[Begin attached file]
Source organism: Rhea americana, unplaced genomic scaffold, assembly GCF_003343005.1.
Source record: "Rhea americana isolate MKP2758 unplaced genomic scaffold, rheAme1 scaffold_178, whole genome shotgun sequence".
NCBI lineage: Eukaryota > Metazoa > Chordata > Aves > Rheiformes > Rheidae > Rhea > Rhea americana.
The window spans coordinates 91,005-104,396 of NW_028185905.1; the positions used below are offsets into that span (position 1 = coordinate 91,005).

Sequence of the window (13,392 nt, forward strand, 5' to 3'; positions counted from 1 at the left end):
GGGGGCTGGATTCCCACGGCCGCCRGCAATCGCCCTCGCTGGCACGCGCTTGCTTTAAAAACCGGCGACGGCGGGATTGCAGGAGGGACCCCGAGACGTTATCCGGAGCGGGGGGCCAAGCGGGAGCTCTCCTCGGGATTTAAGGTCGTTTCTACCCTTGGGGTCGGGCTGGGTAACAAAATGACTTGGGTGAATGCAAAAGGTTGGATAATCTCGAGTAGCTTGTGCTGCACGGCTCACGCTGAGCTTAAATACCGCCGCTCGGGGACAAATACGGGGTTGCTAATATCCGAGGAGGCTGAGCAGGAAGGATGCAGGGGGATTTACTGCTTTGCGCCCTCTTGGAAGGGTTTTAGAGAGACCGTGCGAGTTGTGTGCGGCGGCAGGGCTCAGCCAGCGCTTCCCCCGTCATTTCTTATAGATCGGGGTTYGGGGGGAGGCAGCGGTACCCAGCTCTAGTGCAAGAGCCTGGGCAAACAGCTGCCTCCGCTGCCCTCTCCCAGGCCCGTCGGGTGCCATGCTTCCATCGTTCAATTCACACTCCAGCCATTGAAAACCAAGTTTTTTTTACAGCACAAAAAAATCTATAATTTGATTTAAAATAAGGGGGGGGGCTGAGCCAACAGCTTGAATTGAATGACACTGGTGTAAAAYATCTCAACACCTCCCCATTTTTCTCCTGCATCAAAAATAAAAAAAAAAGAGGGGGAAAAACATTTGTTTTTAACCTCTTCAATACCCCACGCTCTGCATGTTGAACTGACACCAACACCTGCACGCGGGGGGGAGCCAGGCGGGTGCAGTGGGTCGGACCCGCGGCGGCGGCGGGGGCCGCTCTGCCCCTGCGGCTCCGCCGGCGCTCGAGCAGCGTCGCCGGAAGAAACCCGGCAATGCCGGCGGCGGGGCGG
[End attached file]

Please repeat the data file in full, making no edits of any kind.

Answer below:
Source organism: Rhea americana, unplaced genomic scaffold, assembly GCF_003343005.1.
Source record: "Rhea americana isolate MKP2758 unplaced genomic scaffold, rheAme1 scaffold_178, whole genome shotgun sequence".
NCBI lineage: Eukaryota > Metazoa > Chordata > Aves > Rheiformes > Rheidae > Rhea > Rhea americana.
The window spans coordinates 91,005-104,396 of NW_028185905.1; the positions used below are offsets into that span (position 1 = coordinate 91,005).

Sequence of the window (13,392 nt, forward strand, 5' to 3'; positions counted from 1 at the left end):
GGGGGCTGGATTCCCACGGCCGCCRGCAATCGCCCTCGCTGGCACGCGCTTGCTTTAAAAACCGGCGACGGCGGGATTGCAGGAGGGACCCCGAGACGTTATCCGGAGCGGGGGGCCAAGCGGGAGCTCTCCTCGGGATTTAAGGTCGTTTCTACCCTTGGGGTCGGGCTGGGTAACAAAATGACTTGGGTGAATGCAAAAGGTTGGATAATCTCGAGTAGCTTGTGCTGCACGGCTCACGCTGAGCTTAAATACCGCCGCTCGGGGACAAATACGGGGTTGCTAATATCCGAGGAGGCTGAGCAGGAAGGATGCAGGGGGATTTACTGCTTTGCGCCCTCTTGGAAGGGTTTTAGAGAGACCGTGCGAGTTGTGTGCGGCGGCAGGGCTCAGCCAGCGCTTCCCCCGTCATTTCTTATAGATCGGGGTTYGGGGGGAGGCAGCGGTACCCAGCTCTAGTGCAAGAGCCTGGGCAAACAGCTGCCTCCGCTGCCCTCTCCCAGGCCCGTCGGGTGCCATGCTTCCATCGTTCAATTCACACTCCAGCCATTGAAAACCAAGTTTTTTTTACAGCACAAAAAAATCTATAATTTGATTTAAAATAAGGGGGGGGGCTGAGCCAACAGCTTGAATTGAATGACACTGGTGTAAAAYATCTCAACACCTCCCCATTTTTCTCCTGCATCAAAAATAAAAAAAAAAGAGGGGGAAAAACATTTGTTTTTAACCTCTTCAATACCCCACGCTCTGCATGTTGAACTGACACCAACACCTGCACGCGGGGGGGAGCCAGGCGGGTGCAGTGGGTCGGACCCGCGGCGGCGGCGGGGGCCGCTCTGCCCCTGCGGCTCCGCCGGCGCTCGAGCAGCGTCGCCGGAAGAAACCCGGCAATGCCGGCGGCGGGGCGG